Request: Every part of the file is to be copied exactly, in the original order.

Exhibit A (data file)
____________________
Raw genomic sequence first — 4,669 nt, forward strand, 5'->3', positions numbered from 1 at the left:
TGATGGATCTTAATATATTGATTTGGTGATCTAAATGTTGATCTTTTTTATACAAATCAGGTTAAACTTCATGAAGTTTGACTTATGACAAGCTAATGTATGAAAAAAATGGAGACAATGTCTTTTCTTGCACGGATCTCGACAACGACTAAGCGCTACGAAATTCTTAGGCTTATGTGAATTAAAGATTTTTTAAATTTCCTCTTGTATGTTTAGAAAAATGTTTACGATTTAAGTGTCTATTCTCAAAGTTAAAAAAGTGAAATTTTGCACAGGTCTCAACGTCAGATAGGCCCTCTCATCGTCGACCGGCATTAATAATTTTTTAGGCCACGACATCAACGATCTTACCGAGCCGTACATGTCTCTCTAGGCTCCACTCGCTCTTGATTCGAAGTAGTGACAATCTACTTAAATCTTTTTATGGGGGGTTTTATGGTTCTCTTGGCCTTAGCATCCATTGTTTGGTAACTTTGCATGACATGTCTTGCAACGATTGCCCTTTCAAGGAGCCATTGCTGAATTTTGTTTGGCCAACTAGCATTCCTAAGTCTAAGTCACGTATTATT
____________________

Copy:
Raw genomic sequence first — 4,669 nt, forward strand, 5'->3', positions numbered from 1 at the left:
TGATGGATCTTAATATATTGATTTGGTGATCTAAATGTTGATCTTTTTTATACAAATCAGGTTAAACTTCATGAAGTTTGACTTATGACAAGCTAATGTATGAAAAAAATGGAGACAATGTCTTTTCTTGCACGGATCTCGACAACGACTAAGCGCTACGAAATTCTTAGGCTTATGTGAATTAAAGATTTTTTAAATTTCCTCTTGTATGTTTAGAAAAATGTTTACGATTTAAGTGTCTATTCTCAAAGTTAAAAAAGTGAAATTTTGCACAGGTCTCAACGTCAGATAGGCCCTCTCATCGTCGACCGGCATTAATAATTTTTTAGGCCACGACATCAACGATCTTACCGAGCCGTACATGTCTCTCTAGGCTCCACTCGCTCTTGATTCGAAGTAGTGACAATCTACTTAAATCTTTTTATGGGGGGTTTTATGGTTCTCTTGGCCTTAGCATCCATTGTTTGGTAACTTTGCATGACATGTCTTGCAACGATTGCCCTTTCAAGGAGCCATTGCTGAATTTTGTTTGGCCAACTAGCATTCCTAAGTCTAAGTCACGTATTATT